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Noname

Source: Ryan Muir / The FADER

Artist Noname is the self-proclaimed “hood librarian” opening a free library called the Book Club. Her radical hood library provides books and other resources to the local community of Chicago.

The rapper and activist believes the only way to eradicate the violence of colonization is by studying and practicing. Noname started her book club in 2019 to highlight voices of color and those from the LGBTQ+ community. Her efforts helped to spread awareness of texts discussing progressive topics such as oppression, political resistance, social justice, capitalism and more.

Noname’s book club is a community-driven initiative, which also encourages readers to support locally-owned bookstores owned by people of color. Her website provides a directory of locations across the country.

The radical artist even created a day referred to as National F*ck Amazon Day, also known as Library Card Registration Day, where club members are encouraged to divest from Amazon by signing up for a free library card.

With nearly 200k followers on Twitter, Noname’s book club has partnerships with libraries in her hometown of Chicago, Los Angeles, New York and Oakland. The club continues to grow with its official headquarters opening this month. The library is completely free, and Noname has started a Patreon, where supporters can donate a dollar a month to keep the storefront open.

Noname is following in the footsteps of her mother Desiree Sanders, who opened Afrocentric Bookstore in Chicago. The bookstore opened in June 1990 to provide Black people with books that focused on Black stories. Sanders opened the store for profit out of a necessity to survive under a capitalistic society. Noname is happily changing that narrative by offering the same resources for free.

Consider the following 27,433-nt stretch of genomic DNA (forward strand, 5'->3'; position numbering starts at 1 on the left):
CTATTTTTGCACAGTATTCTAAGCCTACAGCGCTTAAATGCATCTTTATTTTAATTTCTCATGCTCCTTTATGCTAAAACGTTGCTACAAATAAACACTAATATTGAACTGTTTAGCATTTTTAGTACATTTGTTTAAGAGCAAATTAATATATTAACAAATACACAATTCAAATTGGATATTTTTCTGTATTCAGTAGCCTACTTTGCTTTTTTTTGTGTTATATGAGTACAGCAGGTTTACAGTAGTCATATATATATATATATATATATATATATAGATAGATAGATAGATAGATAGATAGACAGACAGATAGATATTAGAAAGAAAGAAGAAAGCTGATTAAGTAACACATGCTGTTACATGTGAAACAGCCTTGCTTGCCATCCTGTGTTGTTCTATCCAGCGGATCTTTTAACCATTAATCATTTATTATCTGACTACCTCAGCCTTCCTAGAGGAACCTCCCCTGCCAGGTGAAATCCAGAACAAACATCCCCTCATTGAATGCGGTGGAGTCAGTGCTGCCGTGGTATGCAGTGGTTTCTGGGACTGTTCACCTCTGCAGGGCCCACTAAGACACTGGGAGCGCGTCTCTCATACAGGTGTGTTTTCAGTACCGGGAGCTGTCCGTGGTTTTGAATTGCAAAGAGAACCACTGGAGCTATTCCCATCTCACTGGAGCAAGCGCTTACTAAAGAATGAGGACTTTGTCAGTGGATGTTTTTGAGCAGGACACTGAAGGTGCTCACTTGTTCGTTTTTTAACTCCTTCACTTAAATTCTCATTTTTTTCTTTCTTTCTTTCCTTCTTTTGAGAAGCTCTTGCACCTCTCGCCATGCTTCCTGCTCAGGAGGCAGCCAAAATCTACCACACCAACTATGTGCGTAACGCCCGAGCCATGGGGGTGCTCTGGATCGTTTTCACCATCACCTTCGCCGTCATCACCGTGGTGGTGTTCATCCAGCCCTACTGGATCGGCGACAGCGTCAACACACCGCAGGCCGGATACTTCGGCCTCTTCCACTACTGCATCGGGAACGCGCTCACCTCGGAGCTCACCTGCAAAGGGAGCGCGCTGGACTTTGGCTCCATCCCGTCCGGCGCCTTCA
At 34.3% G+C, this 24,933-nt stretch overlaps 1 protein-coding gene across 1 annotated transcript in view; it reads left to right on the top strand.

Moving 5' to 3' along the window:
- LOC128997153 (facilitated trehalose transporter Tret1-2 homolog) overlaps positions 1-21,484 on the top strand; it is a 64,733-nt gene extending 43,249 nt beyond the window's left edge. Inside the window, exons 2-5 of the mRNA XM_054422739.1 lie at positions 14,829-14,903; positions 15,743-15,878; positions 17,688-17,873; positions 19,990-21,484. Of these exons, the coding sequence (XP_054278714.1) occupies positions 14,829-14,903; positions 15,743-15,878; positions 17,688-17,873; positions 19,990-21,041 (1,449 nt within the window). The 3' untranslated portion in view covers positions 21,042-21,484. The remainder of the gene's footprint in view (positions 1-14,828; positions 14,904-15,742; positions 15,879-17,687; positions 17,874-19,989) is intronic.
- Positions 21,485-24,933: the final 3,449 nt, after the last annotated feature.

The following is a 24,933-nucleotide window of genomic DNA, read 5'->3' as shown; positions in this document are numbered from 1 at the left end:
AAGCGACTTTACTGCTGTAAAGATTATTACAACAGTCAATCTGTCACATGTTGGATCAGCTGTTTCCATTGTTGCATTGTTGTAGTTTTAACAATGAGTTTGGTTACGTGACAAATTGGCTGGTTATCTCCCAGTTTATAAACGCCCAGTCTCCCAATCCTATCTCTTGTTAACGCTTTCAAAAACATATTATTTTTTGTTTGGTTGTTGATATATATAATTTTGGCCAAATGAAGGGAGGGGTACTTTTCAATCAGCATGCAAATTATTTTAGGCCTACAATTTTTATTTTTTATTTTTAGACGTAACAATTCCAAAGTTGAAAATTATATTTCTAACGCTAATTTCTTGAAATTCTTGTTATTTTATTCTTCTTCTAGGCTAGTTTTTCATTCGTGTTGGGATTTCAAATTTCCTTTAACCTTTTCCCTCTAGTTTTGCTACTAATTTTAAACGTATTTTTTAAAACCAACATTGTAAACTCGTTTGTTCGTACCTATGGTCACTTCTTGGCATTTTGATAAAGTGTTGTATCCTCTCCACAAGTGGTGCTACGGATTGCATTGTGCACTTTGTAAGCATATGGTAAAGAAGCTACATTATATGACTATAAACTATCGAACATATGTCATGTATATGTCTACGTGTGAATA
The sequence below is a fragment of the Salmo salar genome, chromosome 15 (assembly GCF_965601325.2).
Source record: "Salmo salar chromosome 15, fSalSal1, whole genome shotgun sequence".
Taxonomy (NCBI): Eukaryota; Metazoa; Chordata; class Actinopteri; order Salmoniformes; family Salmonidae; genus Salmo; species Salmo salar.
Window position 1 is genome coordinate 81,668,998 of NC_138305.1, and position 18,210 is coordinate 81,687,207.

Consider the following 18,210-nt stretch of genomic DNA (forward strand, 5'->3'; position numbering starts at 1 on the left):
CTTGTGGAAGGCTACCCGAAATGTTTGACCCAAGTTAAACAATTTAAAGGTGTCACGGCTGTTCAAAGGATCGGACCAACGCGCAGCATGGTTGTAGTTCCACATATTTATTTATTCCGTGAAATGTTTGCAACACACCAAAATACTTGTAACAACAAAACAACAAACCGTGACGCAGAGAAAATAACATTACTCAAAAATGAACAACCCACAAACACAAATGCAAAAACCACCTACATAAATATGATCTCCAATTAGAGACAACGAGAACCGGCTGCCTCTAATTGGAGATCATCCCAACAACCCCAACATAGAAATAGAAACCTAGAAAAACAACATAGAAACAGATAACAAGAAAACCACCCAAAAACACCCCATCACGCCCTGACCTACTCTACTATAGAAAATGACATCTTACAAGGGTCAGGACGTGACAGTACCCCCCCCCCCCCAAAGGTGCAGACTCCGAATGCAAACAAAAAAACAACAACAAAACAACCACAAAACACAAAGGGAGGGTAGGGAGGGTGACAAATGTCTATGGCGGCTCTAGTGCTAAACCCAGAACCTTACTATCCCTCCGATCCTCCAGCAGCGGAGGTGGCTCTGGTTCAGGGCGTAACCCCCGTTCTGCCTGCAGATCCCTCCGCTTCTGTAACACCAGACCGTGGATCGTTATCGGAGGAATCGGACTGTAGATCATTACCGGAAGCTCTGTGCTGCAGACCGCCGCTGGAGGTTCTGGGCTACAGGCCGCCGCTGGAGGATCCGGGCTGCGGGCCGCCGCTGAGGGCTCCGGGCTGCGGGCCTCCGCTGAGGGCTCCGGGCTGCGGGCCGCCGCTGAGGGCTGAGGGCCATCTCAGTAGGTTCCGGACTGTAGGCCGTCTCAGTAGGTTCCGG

Be sure to check out the work Noname is doing for the community and support the cause by sharing the story or donating to her book club here.

Literacy rates among black students in the U.S. are alarming. According to a 2019 study by the NAEP, just 15% of Black 8th graders were at or above reading “proficiency,” and about half didn’t even reach the “basic” reading benchmark. Literacy is an amazing weapon to fight against poverty. It also promotes learning, which can open up the world for a child with the right opportunities.

SEE ALSO:

Children’s Book Inspired By ‘The 1619 Project’ To Hit Shelves This Fall

5 Books Addressing Race That Every Teen Should Read

National Read A Book Day: 15 Acclaimed And Unapologetically Black Authors

50 Books Every Black Teen Should Read
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Rapper And Activist Noname Has A Free Bookstore In Chicago — Her Website Also Has A Black Directory  was originally published on globalgrind.com

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